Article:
A clean, degreased gear system will outlast and outperform one that has not been maintained.
However! It must be done properly. If not, you'll actually end up accelerating the wear on your components.
We recommend a chain bath: the brushes work wonders. Don't have a chain bath? No problem: take your chain off and stick it in a can or bottle (or container you never want to drink out of again) along with some solvent such as kerosene, turpentine, or degreaser.
Now shake it like a Polaroid picture. (Ah, dated musical references FTW.)
Keep refreshing the solvent until it remains fairly clean after agitation.
This is critical.
If you don't get the solvent out of the chain, it'll stay inside the rollers. When you then add lube, it'll turn into a cutting oil and chew your chain to shreds.
Worn chains lead to worn cogs which in turn leads to cranky cyclists who think Shimano are purposely making parts that wear out too quickly. But we digress.
Get some very hot, very soapy water. Add it to the can/bottle/container your chain is in and shake it about.
If the chain is still on the bike, smother the chain in dishwashing liquid and put clean water in your chain bath, then pedal backwards to really work it through. (See that black crap rising to the surface of the water or coming to the outside of the chain? That's demons...er, solvent and residual contaminants.) Repeat this process until there is no more blackness coming out from the chain.
Rinse off the soap using boiling water either in the container (shake it!) or by repeating the pour-and-pedal routine until the chain is clean and shiny.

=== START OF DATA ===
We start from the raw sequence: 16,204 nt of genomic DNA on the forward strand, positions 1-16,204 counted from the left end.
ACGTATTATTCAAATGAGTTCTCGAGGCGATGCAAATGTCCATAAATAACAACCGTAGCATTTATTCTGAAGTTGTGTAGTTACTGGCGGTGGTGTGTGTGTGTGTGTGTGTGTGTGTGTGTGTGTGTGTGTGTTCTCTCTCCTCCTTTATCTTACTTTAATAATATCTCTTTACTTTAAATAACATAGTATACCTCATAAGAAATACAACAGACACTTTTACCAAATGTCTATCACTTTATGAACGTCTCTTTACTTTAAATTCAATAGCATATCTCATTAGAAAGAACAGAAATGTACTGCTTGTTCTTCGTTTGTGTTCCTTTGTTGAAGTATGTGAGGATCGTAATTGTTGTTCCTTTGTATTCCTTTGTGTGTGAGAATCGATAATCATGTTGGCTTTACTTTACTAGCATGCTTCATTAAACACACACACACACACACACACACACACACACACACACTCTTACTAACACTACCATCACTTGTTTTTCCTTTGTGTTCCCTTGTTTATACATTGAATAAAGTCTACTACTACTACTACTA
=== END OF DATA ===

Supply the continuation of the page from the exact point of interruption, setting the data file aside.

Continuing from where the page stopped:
Leave it in the sun to dry off, then lube.
To clean the chain rings, cassette and jockey wheels, it's best to remove them from the bike. (If you don't have the appropriate tools, just take the rear wheel off and tip it so the cassette is angled towards the ground and the solvent won't run into the bearings.)
Get a stiff-bristled brush and your solvent, then scrub away at the cassette.
Do the same for the chain rings (again angling them away from the crank bearings).
Now wash with hot, soapy water, then rinse with boiling clean water.
You're done! Now, wasn't that easy?
If this whole thing sounds like a complete palaver, just over-lube the chain, let it soak overnight, then buff off the excess.
Although it isn't perfect, it's much better than degreasing improperly or doing nothing at all.
While degreasing your drive train, care is needed to not splash solvent, soap, or chain lube onto either your disc rotor or -- if you have rim brakes -- the rim’s braking surface. Contamination of this sort will be absorbed by the brake pads, leading to a very high chance of having almost no braking power on your next ride. Yikes!
Inspect your rotor/rim carefully after you’ve finished working on the drive train and, if you’re at all in doubt, wash the surfaces down with alcohol and a clean rag.
Thanks for your massive effort in retrieving the internal cabling on the Ridley. It's a job I would never have been able to do myself, and I cringe with embarrassment to think of the three of you working on the one bike for an hour to get it done. [BMCR: That's what we're here for…Karim Soetratma